Washington: a symbolic city, a home

Building museum pays tribute to nation's capital

October 09, 2004|By Edward Gunts | Edward Gunts,SUN ARCHITECTURE CRITIC

All eyes are on Washington these days.

With the presidential election three weeks away, daily revelations about the war in Iraq and a major league baseball team moving to town, one might argue that interest in the nation's capital couldn't be higher.

Against this backdrop, the National Building Museum today opens an exhibit that provides a new way to look at the capital - both as a center of world power and an evolving American metropolis.

Washington - Symbol and City, tells the story of Washington's physical development, from the monuments along the National Mall to the neighborhoods beyond. With models, drawings, building plans, maps, photos and videos, it offers a fresh look at the city where so many key decisions are made - and how well it works as a setting for the decision-makers.

"With the National Building Museum being located here in Washington, we feel it is both our privilege and obligation to examine and open for dialogue issues about our hometown - its history and its future," said Chase Rynd, the museum's executive director.

The exhibit is the successor to one with the same name that was on view at the building museum during the 1990s. Three years ago, museum staffers closed that exhibit to update and expand it. What they've opened is not a rehashed version of the old exhibit but an entirely new one, with a new theme, design and content. Scholarly yet accessible, it promises to appeal both to those who know Washington well and those visiting for the first time.

On one level, the exhibit works as a fact-filled overview of Washington, from its founding in 1791 to the present. Visitors learn, for example, that trains once steamed across the National Mall, that Constitution Avenue was originally a canal, and that most of the city was not built on swampland - contrary to popular belief.

The exhibit includes five large-scale models of Washington landmarks - the U.S. Capitol, White House, Lincoln Memorial, Jefferson Memorial and Washington Monument. All have been built at the same scale and placed in one gallery for easy comparison, and all are meant to be touched. Viewers will discover that the White House is smaller than the Jefferson and Lincoln memorials, while the Washington Monument towers over everything else.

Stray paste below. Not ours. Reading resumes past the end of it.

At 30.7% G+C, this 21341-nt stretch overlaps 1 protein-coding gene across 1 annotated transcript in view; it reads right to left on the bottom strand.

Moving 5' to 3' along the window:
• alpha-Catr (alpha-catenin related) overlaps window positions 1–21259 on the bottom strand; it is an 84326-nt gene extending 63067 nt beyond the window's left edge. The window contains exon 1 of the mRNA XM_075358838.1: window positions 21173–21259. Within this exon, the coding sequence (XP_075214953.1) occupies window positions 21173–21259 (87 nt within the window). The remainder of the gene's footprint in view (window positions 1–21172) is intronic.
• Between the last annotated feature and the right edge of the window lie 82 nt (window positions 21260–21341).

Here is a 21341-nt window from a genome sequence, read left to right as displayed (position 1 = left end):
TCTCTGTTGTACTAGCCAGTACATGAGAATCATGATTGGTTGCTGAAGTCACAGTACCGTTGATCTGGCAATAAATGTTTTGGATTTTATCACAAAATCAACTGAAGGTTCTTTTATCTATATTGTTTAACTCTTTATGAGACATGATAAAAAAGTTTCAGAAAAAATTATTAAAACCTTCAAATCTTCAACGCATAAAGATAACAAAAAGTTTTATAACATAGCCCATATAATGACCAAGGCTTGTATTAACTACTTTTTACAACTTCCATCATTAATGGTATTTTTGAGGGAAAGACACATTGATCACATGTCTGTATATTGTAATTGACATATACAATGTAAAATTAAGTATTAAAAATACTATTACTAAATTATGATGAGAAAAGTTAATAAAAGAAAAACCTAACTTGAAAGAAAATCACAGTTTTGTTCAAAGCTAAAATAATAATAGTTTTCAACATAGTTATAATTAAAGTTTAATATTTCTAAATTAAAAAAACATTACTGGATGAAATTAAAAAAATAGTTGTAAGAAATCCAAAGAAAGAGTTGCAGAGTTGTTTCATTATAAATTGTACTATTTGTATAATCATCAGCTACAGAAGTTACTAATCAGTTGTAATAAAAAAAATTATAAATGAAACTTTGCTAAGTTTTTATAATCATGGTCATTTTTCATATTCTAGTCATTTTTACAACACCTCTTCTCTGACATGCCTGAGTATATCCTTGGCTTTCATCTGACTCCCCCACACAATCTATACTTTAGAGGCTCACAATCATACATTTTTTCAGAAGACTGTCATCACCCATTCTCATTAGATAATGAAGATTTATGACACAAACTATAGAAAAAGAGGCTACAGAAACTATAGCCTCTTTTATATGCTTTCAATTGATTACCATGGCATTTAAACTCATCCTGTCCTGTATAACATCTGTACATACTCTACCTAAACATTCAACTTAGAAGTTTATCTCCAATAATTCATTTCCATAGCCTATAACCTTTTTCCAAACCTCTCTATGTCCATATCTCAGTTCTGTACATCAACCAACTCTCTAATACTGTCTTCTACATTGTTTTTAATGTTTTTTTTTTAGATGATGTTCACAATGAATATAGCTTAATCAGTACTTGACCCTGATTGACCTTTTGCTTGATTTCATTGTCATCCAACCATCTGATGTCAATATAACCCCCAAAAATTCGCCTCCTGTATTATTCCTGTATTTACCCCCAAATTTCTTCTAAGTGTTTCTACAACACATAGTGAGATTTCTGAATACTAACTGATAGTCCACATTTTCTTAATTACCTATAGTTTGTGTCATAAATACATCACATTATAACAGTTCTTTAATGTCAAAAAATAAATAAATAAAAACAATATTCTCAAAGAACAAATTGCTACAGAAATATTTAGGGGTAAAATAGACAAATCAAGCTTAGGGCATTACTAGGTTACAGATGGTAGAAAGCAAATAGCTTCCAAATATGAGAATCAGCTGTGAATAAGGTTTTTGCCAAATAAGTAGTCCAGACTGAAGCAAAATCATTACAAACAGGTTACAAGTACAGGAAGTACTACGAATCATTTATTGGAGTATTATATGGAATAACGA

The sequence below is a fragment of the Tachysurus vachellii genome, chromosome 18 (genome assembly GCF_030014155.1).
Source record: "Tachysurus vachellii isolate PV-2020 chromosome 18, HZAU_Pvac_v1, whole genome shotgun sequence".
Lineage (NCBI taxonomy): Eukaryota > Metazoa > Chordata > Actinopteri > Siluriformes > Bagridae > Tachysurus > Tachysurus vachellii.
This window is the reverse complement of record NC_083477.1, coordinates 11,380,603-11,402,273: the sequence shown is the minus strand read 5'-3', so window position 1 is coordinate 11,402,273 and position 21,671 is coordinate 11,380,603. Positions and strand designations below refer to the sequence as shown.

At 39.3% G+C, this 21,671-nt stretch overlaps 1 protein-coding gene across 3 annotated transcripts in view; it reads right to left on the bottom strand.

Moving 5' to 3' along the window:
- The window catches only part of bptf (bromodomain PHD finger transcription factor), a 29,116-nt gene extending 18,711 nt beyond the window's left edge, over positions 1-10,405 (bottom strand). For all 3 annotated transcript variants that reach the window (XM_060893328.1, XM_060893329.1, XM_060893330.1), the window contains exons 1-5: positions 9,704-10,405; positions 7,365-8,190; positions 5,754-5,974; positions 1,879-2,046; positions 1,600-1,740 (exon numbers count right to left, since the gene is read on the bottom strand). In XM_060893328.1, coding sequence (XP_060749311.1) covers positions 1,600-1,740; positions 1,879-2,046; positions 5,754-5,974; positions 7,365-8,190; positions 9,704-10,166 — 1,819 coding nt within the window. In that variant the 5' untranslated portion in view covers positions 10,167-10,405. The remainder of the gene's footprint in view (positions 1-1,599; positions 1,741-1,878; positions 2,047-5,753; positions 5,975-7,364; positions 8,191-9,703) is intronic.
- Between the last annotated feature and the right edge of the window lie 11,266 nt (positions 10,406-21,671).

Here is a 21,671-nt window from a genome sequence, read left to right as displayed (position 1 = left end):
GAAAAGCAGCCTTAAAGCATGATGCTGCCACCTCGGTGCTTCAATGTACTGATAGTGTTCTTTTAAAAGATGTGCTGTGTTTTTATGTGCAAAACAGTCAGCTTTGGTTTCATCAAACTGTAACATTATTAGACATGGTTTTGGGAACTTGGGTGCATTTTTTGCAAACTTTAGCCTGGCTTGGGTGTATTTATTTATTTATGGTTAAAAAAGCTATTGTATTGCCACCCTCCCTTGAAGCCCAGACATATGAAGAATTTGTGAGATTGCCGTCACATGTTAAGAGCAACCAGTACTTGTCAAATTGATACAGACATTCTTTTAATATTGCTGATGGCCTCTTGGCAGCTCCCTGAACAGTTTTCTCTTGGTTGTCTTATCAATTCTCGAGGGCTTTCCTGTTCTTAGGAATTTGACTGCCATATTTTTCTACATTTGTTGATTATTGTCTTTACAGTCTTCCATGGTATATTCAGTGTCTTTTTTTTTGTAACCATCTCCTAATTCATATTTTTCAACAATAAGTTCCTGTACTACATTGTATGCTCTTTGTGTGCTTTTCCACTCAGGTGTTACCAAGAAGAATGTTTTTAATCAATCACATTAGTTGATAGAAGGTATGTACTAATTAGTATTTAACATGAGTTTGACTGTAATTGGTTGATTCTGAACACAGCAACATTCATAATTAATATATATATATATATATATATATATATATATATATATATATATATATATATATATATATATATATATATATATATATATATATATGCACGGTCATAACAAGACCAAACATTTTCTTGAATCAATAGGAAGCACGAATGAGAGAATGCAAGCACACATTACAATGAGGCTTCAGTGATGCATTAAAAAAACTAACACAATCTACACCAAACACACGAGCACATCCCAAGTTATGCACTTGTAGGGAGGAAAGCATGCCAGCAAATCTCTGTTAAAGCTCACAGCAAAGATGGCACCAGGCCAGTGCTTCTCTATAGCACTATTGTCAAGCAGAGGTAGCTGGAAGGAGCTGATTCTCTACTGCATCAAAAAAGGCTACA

But the exhibit is more than a three-dimensional Trivial Pursuit game outlining facts and figures. Its title is a reference to the two cities that Washington has become - the symbolic city created from scratch to be a permanent seat for the federal government, and the more organic, free-enterprise city that grew up to support it.

As curated by Don Alexander Hawkins and Portia James, the exhibit not only shows how Washington has developed but examines the tension inherent in its varied roles - as a national symbol and a living city - and how it's expressed in urban form.

For many years, Congress was a "reluctant ruler" of the District of Columbia, providing no means for building basic public services and facilities and avoiding involvement in local affairs.

"This lack of involvement meant that Congress convened in the equivalent of a frontier town for five decades," the curators note. "Congress approved public works for the capital only after realizing that its own convenience and safety depended on construction that the city alone could not afford," including schools, highways and a modern subway system.

As it matured, Washington also gained all the attributes found in other cities, from rowhouses and department stores to stadiums and museums. Photos and videos in the exhibit show that different neighborhoods have their own distinct architectural styles, that many religious groups created the finest buildings they could in Washington because it's the nation's capital, and that the number of monuments and memorials has increased greatly in recent years.

Of special interest is the exhibit design, by Robert Hayward Anderson of X-DESIGN, and the touchable models, made by Rebecca Fuller of RAF Models and Displays. The exhibit design is so thorough that even the floors and walls have been altered to reflect the city's shifting street grids. The models were commissioned largely to be learning tools for people with sight impairments, but they will be irresistible to others as well - and the guards won't yell at anyone for touching them.

The exhibit is at its most provocative when it addresses the challenges of building a city that can be a timeless symbol of democracy but also provide a pleasant, functional environment for those who call it home.

One comes away with the sense that while the federal government still has the upper hand in many respects, Washington has become more livable city in recent years - and can offer plenty of lessons to others.

The National Building Museum is at 401 F Street N.W., between 4th and 5th streets. It is open 10 a.m. to 5 p.m. Monday to Saturday and 11 a.m. to 5 p.m. on Sundays. Admission is free. A donation of $5 is suggested. Information: 202-272-2448 or www.nbm.org.

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